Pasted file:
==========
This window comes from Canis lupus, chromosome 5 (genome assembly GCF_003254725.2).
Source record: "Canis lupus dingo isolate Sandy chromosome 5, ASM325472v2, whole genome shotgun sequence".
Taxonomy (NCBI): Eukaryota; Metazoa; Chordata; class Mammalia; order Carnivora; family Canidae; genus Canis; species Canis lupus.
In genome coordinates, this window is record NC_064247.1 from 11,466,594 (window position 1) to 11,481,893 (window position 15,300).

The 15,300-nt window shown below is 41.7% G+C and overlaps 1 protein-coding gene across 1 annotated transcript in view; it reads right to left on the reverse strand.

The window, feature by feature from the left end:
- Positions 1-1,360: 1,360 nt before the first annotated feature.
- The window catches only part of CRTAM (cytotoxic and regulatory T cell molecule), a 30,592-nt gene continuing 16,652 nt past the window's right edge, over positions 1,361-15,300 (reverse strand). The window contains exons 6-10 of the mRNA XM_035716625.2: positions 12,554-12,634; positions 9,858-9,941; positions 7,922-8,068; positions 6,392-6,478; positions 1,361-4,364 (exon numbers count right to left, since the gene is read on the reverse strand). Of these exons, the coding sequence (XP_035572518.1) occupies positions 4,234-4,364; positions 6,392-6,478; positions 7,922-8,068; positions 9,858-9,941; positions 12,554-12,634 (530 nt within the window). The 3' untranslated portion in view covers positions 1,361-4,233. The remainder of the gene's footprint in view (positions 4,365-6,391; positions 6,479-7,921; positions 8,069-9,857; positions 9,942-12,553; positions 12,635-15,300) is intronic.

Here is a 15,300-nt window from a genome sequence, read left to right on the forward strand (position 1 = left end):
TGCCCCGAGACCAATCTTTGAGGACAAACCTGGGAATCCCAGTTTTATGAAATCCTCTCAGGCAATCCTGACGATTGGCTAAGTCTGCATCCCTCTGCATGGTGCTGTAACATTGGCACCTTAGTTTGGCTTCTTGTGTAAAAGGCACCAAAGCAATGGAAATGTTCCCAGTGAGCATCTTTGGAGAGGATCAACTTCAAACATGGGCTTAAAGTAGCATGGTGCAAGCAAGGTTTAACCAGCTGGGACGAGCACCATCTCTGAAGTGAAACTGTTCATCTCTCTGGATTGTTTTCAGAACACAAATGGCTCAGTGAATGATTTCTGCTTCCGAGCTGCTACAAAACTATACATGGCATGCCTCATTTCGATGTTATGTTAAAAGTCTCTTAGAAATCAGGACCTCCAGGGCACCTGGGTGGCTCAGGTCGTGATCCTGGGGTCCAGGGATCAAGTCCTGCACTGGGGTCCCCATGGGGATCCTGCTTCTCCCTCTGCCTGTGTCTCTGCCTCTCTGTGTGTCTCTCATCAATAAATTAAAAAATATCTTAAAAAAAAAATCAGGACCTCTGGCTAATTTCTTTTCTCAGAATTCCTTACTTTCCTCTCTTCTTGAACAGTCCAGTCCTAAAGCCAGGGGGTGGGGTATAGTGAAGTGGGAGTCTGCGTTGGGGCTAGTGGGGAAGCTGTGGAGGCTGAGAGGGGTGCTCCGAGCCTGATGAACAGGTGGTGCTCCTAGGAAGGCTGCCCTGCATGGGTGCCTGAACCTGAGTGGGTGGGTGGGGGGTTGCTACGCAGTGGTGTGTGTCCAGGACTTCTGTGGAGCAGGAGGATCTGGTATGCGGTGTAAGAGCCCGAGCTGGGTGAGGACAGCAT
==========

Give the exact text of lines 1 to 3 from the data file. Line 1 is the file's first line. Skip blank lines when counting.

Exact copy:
This window comes from Canis lupus, chromosome 5 (genome assembly GCF_003254725.2).
Source record: "Canis lupus dingo isolate Sandy chromosome 5, ASM325472v2, whole genome shotgun sequence".
Taxonomy (NCBI): Eukaryota; Metazoa; Chordata; class Mammalia; order Carnivora; family Canidae; genus Canis; species Canis lupus.